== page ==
beth israel deaconess medical center a harvard medical school teaching hospital

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Nicholson-Weller Laboratory

Anne Nicholson-Weller, MD

Our laboratory is interested in the normal regulation of the human complement system, and how inflammation is modified through complement activation. The complement system is an integral part of innate immunity, and as such, complement participates in immune surveillance for pathogens and augments the adaptive immune system. Ongoing research projects include understanding how the receptor for C1q on neutrophils, which has just been identified in our laboratory as CD35, is able to mediate the phagocytosis of C1q-opsonized particles and transport C1q-opsonized immune complexes. The reciprocal binding sites on C1q and on the receptor are being mapped by a combination of protein chemistry and molecular biological approaches. The yeast 2-hybrid system is being used to identify the signaling partners of CD35, and define what components of the cytoskeleton hook up with the cytoplasmic tail of CD35. Opsonophagocytosis by complement-complement receptors is known to allow ingestion of microbes without stimulating the production of superoxide by the phagocyte. We are studying how this occurs and might promote the intracellular survival of C1q-binding pathogens, such as Neisseria gonorrhea and Cryptococcus neoformans. We are also the studying signaling pathways used by human neutrophils in response to immobilized C1q. This pathway does not involve CD35, but does lead to the activation of beta-2 integrins, and subsequently to the release of superoxide. This work is being done in collaboration with Dr. Lloyd B. Klickstein, MD, PhD of the Brigham and Women's Hospital.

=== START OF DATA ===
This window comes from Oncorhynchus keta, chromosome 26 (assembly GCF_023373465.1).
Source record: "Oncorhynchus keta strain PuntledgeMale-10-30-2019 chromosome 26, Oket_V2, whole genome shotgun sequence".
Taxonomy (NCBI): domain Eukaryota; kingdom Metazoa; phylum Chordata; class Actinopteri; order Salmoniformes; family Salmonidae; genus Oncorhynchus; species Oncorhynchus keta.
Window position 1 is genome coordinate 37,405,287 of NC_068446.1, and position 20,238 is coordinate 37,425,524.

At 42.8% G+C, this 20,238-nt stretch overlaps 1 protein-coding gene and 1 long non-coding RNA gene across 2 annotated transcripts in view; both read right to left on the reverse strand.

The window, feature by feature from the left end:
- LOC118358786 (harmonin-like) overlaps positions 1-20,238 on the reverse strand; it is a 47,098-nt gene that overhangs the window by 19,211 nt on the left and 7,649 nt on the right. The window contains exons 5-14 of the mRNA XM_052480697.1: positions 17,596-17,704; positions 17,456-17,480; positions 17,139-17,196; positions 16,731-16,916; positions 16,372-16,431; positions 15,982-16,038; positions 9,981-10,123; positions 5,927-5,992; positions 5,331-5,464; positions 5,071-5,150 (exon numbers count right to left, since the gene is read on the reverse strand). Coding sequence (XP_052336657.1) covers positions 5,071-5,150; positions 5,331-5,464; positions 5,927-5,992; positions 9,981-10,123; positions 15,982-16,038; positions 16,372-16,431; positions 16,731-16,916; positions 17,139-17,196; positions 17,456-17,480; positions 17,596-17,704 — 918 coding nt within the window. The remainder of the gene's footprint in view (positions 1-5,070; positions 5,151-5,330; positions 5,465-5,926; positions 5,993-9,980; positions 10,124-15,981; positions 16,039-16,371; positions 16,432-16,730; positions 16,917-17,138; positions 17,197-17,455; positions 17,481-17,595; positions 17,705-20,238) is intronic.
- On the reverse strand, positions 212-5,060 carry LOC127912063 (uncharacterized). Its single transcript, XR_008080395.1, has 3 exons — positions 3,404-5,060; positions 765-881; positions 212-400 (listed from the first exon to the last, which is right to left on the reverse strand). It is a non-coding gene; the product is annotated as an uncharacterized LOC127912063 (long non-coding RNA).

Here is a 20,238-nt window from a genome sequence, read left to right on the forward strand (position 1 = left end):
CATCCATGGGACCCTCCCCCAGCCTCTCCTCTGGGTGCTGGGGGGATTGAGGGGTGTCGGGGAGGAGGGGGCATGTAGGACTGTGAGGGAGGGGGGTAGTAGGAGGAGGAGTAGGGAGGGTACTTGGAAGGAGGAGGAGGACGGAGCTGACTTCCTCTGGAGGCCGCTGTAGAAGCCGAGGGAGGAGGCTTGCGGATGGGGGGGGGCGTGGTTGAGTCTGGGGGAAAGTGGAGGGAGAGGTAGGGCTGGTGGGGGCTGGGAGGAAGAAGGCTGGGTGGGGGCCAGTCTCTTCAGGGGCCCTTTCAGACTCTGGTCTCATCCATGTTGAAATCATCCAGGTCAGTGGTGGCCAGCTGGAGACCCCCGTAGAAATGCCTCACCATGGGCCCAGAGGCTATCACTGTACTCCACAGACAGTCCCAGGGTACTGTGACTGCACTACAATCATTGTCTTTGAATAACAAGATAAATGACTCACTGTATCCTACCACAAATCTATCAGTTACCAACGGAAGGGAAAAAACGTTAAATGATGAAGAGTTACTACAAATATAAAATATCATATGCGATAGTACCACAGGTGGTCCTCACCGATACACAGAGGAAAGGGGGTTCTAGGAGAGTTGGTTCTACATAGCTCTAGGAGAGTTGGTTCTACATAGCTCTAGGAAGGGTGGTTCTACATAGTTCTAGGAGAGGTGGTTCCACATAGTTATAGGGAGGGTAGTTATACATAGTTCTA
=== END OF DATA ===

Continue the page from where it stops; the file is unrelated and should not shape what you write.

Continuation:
A second project involves the response of human PMN to a complex of complement C5, C6, and C7, which is known as hemolytically inactive C5b67 (iC5b67). iC5b67 is not able to insert into the plasma membrane of cells, but it signals to PMN from the outside of the cell, presumably through a receptor. iC5b67 can inhibit superoxide production by C5a and FMLP stimulated PMN, and thus it has antagonist effects, which we hypothesize are involved in the resolution of inflammation.